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Reclaiming the value of pictorial health warning labels in Jordan
  1. Nour A Obeidat1,
  2. Mai Al-Hadid2,
  3. Asma A Hatoqai1,
  4. Rawan A Shihab1,
  5. Feras I Hawari1
  1. 1Cancer Control Office, King Hussein Cancer Center, Amman, Jordan
  2. 2Independent Researcher, Amman, Jordan
  1. Correspondence to Dr Nour A Obeidat, Head of Applied Research, Cancer Control Office, Cancer Control Office, King Hussein Cancer Center,11941, Amman, Jordan; nobeidat{at}khcc.jo

Abstract

Background In Jordan, four non-graphic pictorial health warning labels (PHWLs) concerning a limited selection of tobacco-caused harms have been used since 2011; however, research suggests that they may be ineffective.

Objectives To explore Jordanian smokers’ reactions to novel PHWLs featuring various health themes and/or graphic and symbolic imagery and to discuss existing PHWLs in light of the novel PHWLs.

Methods We conducted 14 focus groups (FGs) with smokers who assessed 12 novel PHWLs and commented on four existing PHWLs. Data were analysed using an inductive approach.

Results Six themes emerged from the FG discussions: understanding the overall meaning of PHWLs, the impact of graphic images, magnitude and controllability of harm, personal or vicarious experiences, the futility of quitting and fatalism. PHWLs depicting graphic respiratory and oral tobacco-caused harms resonated with most smokers. Smokers also sought direct, harm-specific taglines when trying to understand the overall PHWL. Some smokers viewed the PHWLs as exaggerated, and while the majority acknowledged that smoking was harmful, they felt that PHWLs would not accomplish their goal of inducing quitting.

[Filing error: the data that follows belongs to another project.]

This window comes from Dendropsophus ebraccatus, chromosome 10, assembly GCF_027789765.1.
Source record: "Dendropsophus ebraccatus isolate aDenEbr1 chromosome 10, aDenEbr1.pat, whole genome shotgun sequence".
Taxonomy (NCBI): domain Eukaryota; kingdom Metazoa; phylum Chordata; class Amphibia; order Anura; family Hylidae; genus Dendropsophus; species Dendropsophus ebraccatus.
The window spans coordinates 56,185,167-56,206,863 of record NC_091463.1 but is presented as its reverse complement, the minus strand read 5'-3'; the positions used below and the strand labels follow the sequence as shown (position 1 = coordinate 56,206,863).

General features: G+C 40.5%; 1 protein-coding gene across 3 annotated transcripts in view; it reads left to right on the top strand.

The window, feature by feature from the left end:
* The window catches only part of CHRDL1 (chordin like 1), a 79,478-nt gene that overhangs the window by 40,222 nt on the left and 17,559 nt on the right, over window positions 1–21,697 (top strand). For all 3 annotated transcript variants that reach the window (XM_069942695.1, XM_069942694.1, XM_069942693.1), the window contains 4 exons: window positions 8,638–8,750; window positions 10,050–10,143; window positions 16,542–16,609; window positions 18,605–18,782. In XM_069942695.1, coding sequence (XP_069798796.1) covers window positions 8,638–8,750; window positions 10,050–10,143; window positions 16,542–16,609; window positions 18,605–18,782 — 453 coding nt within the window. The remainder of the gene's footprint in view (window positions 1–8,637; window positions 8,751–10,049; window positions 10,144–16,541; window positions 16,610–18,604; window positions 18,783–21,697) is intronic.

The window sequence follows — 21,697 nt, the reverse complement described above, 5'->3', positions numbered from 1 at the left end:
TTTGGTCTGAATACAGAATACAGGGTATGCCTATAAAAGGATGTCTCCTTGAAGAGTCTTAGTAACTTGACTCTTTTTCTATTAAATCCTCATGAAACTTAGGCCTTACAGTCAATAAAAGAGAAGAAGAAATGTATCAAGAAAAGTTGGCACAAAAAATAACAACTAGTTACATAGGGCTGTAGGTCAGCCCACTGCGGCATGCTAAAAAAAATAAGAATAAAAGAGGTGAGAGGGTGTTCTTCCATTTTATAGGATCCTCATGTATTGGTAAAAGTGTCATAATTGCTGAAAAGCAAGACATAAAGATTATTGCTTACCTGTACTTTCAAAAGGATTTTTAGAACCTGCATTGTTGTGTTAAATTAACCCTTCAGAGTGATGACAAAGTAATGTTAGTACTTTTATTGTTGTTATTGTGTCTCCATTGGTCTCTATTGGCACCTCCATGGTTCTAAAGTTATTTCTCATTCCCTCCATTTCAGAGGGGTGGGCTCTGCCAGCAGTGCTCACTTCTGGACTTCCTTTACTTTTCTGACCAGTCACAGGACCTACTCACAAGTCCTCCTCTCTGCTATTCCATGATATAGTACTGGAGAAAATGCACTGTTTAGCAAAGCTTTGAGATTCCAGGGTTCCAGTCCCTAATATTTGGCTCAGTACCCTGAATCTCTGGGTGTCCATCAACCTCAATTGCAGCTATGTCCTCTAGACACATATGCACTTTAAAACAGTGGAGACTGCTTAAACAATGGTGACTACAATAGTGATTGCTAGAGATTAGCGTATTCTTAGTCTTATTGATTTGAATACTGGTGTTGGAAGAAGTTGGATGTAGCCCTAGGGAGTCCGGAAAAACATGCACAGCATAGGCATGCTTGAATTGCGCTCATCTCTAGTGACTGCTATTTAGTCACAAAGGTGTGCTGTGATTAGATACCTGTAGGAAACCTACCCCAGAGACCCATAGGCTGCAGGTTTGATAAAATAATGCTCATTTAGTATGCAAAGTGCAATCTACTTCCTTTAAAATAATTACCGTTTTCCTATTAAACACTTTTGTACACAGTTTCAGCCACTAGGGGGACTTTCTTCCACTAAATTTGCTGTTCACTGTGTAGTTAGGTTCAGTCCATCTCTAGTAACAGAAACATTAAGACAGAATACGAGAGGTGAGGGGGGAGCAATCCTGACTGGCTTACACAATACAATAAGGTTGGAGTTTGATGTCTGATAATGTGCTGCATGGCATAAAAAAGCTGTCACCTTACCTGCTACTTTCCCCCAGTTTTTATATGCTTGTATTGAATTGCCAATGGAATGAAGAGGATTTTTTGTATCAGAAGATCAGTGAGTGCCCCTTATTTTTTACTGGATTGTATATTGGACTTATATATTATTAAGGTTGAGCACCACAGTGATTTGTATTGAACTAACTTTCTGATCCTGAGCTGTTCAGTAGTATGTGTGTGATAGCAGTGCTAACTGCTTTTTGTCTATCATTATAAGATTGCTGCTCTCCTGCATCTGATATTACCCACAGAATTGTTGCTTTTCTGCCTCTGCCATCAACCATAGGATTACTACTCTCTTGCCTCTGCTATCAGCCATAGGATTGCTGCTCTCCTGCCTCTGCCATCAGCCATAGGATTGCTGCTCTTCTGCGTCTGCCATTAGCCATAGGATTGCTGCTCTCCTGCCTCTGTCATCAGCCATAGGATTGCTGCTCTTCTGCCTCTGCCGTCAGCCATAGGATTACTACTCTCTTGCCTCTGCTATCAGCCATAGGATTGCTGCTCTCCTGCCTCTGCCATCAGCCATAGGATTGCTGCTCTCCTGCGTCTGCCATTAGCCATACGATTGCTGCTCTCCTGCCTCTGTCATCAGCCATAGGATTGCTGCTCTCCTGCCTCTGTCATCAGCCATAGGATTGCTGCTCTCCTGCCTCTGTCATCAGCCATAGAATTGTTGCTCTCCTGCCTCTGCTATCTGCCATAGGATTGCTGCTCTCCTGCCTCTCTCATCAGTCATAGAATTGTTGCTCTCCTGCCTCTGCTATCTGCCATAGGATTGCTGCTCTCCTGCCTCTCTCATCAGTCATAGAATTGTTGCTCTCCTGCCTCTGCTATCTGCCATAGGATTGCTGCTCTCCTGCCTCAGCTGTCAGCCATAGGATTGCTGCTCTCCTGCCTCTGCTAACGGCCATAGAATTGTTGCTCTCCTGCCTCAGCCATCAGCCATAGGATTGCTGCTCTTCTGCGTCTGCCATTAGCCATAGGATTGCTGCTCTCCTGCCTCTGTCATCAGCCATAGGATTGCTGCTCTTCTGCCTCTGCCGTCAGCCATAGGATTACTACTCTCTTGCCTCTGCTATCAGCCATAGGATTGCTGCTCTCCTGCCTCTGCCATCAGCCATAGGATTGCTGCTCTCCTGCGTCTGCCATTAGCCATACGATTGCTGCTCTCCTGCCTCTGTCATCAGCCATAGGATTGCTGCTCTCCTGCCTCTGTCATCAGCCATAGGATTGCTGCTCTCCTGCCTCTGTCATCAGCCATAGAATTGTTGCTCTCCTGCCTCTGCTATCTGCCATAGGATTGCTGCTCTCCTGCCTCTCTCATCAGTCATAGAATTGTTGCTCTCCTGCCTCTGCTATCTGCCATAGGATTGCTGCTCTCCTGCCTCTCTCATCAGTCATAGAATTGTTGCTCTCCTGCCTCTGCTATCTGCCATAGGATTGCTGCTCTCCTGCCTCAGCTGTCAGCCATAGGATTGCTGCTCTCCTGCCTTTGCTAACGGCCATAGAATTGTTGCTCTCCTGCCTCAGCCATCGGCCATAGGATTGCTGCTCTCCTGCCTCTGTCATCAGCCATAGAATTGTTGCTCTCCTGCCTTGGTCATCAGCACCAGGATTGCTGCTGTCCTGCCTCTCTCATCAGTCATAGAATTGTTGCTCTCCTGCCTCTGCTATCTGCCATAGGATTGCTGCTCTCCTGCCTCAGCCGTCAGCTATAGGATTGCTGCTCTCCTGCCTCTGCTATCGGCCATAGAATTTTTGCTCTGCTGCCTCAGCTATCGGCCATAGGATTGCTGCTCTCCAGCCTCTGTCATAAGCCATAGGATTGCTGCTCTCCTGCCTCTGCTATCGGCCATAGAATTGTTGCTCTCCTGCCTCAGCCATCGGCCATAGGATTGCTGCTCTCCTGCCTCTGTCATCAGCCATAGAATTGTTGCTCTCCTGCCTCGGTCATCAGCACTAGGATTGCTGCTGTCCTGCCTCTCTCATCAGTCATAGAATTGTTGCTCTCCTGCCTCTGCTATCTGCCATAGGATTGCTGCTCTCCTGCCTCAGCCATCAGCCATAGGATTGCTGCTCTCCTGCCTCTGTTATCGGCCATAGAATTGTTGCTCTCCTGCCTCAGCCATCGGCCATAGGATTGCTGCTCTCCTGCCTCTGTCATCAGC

Conclusions Our findings support the use of graphic imagery to communicate tobacco-caused harms (particularly respiratory ones) and the use of specific taglines explaining the mechanism of harm depicted.

  • low/middle income country
  • packaging and labelling
  • public opinion
  • public policy

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Footnotes

  • Contributors NAO: contributed to the conception and design of the project; data entry, coding and analysis/interpretation of data; drafting the submission and revising it critically with other coauthors; and approving and generating the final version of the manuscript. She is guarantor. MAH: contributed to data entry, coding and analysis/interpretation of data; drafting the submission and revising it critically; and approving the version to be published. AAH: contributed to design of the project; data acquisition and monitoring of overall data collection and study progress; drafting the submission and revising it critically; and approving the version to be published. RAS: contributed to design of the project; data acquisition and monitoring of overall data collection and study progress; drafting the submission and revising it critically; and approving the version to be published. FIH: contributed to the conception and design of the project; drafting the submission and revising it critically; and approving and generating the final version of the manuscript.

  • Competing interests None declared.

  • Ethics approval IRB at King Hussein Cancer Center.

  • Provenance and peer review Not commissioned; externally peer reviewed.

  • Data sharing statement Data can be requested from the corresponding author.

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